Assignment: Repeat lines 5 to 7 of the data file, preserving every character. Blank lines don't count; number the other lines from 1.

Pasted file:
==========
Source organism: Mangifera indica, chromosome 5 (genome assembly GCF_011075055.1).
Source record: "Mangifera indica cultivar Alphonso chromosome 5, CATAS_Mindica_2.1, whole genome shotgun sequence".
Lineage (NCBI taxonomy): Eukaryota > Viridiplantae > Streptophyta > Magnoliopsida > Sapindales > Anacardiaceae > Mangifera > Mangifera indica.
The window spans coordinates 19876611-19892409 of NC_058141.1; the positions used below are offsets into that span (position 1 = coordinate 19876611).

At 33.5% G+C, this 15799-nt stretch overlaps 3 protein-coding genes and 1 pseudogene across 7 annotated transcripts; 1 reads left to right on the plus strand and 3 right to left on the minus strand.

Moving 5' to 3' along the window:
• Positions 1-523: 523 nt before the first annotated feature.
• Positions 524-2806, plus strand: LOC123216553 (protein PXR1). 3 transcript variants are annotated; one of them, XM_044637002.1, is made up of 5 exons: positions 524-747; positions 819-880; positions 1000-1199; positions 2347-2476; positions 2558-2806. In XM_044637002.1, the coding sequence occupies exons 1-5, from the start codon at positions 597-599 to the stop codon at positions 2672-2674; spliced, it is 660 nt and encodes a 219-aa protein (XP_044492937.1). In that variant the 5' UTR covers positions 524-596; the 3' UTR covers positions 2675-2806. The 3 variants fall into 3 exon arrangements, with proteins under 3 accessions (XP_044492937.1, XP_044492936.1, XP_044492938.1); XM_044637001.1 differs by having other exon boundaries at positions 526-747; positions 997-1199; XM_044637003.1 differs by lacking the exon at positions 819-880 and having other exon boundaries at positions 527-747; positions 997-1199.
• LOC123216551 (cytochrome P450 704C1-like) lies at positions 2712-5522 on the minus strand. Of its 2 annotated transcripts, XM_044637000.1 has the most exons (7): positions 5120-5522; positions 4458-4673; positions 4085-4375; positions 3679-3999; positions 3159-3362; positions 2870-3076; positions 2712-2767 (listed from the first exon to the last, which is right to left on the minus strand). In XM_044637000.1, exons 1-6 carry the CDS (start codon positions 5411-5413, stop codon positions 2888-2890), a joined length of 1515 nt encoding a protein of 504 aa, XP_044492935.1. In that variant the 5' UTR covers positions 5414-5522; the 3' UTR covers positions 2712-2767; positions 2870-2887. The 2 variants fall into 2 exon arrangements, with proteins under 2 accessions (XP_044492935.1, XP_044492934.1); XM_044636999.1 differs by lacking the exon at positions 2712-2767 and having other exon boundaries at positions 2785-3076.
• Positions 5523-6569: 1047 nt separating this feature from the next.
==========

At 33.5% G+C, this 15799-nt stretch overlaps 3 protein-coding genes and 1 pseudogene across 7 annotated transcripts; 1 reads left to right on the plus strand and 3 right to left on the minus strand.

Moving 5' to 3' along the window:
• Positions 1-523: 523 nt before the first annotated feature.